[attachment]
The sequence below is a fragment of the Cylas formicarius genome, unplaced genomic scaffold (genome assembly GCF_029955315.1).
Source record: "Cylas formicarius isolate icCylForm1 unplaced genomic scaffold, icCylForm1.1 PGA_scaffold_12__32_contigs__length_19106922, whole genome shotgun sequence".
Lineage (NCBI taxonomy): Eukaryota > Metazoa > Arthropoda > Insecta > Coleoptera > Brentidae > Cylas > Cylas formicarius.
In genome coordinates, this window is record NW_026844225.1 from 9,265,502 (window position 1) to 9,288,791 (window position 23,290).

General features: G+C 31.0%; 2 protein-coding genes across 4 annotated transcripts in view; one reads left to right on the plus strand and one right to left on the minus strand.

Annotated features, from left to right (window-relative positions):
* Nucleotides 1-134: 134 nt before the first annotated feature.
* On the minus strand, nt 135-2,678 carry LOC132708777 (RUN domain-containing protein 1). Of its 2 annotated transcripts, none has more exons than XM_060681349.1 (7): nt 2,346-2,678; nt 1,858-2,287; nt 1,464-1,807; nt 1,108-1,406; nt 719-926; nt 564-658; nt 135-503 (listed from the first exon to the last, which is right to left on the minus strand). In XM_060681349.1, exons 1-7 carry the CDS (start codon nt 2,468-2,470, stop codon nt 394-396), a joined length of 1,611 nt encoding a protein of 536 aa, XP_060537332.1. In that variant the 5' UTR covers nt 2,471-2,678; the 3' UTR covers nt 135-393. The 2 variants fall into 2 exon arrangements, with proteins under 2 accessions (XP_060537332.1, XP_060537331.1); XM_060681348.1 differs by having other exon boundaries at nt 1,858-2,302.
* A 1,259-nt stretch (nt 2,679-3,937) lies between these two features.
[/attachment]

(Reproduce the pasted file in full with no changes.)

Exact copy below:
The sequence below is a fragment of the Cylas formicarius genome, unplaced genomic scaffold (genome assembly GCF_029955315.1).
Source record: "Cylas formicarius isolate icCylForm1 unplaced genomic scaffold, icCylForm1.1 PGA_scaffold_12__32_contigs__length_19106922, whole genome shotgun sequence".
Lineage (NCBI taxonomy): Eukaryota > Metazoa > Arthropoda > Insecta > Coleoptera > Brentidae > Cylas > Cylas formicarius.
In genome coordinates, this window is record NW_026844225.1 from 9,265,502 (window position 1) to 9,288,791 (window position 23,290).

General features: G+C 31.0%; 2 protein-coding genes across 4 annotated transcripts in view; one reads left to right on the plus strand and one right to left on the minus strand.

Annotated features, from left to right (window-relative positions):
* Nucleotides 1-134: 134 nt before the first annotated feature.
* On the minus strand, nt 135-2,678 carry LOC132708777 (RUN domain-containing protein 1). Of its 2 annotated transcripts, none has more exons than XM_060681349.1 (7): nt 2,346-2,678; nt 1,858-2,287; nt 1,464-1,807; nt 1,108-1,406; nt 719-926; nt 564-658; nt 135-503 (listed from the first exon to the last, which is right to left on the minus strand). In XM_060681349.1, exons 1-7 carry the CDS (start codon nt 2,468-2,470, stop codon nt 394-396), a joined length of 1,611 nt encoding a protein of 536 aa, XP_060537332.1. In that variant the 5' UTR covers nt 2,471-2,678; the 3' UTR covers nt 135-393. The 2 variants fall into 2 exon arrangements, with proteins under 2 accessions (XP_060537332.1, XP_060537331.1); XM_060681348.1 differs by having other exon boundaries at nt 1,858-2,302.
* A 1,259-nt stretch (nt 2,679-3,937) lies between these two features.